There is a basic Physics theory behind weight training that has never changed regardless of all the advancements in weight machine design and upgrade. That involves gravity and resistance… basically pushing or pulling an object against it’s gravitational pull. Arthur Jones, founder of Nautilus, Inc. and inventor of the famous Nautilus line of exercise equipment put this theory to use for modern day strength training and bodybuilding. Making it easier and safer for the average person to train without using heavy, bulky free weights.
Now, most of us are not really interested in training to build body mass. At least not on the level of a competitive bodybuilder or weight lifter. If you are interested in that higher level of training than you probably already know what you need to do. But most of us want to increase strength, flexibility and tone of our muscle systems. (Btw, you burn body fat while weight training, as well) With a minimal interest in increasing mass. And ladies, please, don’t give me that whine, “I don’t want to work out with weights and get all muscled up.” Don’t worry, ladies, you won’t. Actually, only a very small percentage of men and an even smaller percentage of women are genetically capable of “blowing up” like competitive bodybuilders.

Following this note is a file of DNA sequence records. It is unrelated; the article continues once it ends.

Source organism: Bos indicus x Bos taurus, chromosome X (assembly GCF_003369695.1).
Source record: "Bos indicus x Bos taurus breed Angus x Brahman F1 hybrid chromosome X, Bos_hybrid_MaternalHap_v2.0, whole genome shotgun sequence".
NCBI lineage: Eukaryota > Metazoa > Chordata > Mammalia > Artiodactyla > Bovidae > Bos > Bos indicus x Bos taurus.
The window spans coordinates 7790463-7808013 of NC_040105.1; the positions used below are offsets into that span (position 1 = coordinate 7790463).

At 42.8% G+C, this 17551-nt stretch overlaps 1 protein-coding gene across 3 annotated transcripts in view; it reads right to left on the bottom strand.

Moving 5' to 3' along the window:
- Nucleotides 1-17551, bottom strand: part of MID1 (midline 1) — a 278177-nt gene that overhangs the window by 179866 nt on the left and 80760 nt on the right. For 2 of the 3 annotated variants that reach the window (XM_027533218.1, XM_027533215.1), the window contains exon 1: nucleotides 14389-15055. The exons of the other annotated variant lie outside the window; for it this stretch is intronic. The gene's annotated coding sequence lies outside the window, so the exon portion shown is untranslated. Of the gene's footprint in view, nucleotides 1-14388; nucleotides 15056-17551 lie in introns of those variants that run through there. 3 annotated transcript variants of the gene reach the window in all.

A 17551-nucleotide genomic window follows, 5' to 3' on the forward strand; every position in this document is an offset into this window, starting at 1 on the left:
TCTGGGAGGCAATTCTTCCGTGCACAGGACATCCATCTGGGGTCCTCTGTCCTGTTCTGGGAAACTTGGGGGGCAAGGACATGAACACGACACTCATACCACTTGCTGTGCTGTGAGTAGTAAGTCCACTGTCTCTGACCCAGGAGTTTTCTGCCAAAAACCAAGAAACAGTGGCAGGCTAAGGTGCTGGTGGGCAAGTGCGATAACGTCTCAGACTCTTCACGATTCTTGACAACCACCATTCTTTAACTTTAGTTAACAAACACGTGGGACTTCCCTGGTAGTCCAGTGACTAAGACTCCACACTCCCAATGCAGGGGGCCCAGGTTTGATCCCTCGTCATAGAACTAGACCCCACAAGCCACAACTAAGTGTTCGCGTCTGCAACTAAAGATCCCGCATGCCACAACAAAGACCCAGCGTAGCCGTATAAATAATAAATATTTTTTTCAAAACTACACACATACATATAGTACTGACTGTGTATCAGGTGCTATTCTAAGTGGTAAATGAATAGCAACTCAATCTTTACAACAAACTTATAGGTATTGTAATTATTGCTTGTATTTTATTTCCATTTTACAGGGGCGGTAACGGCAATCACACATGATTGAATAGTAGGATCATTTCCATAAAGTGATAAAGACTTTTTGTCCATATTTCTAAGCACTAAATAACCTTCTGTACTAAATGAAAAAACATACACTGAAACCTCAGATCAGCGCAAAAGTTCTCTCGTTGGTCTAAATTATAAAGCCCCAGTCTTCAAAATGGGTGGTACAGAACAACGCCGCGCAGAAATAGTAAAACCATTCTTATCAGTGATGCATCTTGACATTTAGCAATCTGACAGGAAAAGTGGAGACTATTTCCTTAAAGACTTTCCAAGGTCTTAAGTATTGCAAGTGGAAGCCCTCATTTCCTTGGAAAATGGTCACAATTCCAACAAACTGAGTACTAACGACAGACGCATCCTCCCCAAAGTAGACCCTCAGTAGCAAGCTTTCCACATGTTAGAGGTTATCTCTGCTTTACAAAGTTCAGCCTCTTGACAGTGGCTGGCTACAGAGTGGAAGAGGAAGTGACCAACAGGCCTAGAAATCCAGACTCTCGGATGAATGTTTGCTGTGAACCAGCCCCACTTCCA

It’s like this. When you are training with heavy weights doing lower reps (repetitions) and multiple “sets” you will increase muscle strength along with solid mass. However, when you are using lighter weights doing more reps and fewer sets you are strengthening and toning your muscles. Of course, the amount of weight you choose to work out with is relevant to body weight, age, physical condition and overall level of health. Be patient and build up to an ideal weight for your routine.
For strengthening and toning choose a weight level on each machine that allows you to do 3 sets of 12 - 15 reps per set. Doing more sets than 3 per machine… like those guys who like to hog the machines while people are waiting to use them… is counterproductive. So keep it to three sets, resting for no more than 90 seconds between reps and move on to the next machine. Ideally, within 2 minutes of resting between machines. But you may need to build up to this pace.
About 12 years ago, I found I was putting on a little too much mass from heavy lifting and decided to change my routine. Actually, making it easier to workout. I found I dropped about 10 lbs from my current 170 lb body. Making me more flexible and defined than I was before.
And don’t forget that muscle toning/strengthening works much better when woking in tandem with aerobic exercise. So do your aerobic training… elliptical stairmaster, stationary bicycle, jogging or treadmill FIRST… then do your weight training. You want your body to be plenty warmed up and stretched out before working it out with weights. And remember that Physics theory of resistance!
More on safe and proper form with weights and machines to come NEXT on Friday Fitness Tip #3. See ya’ then!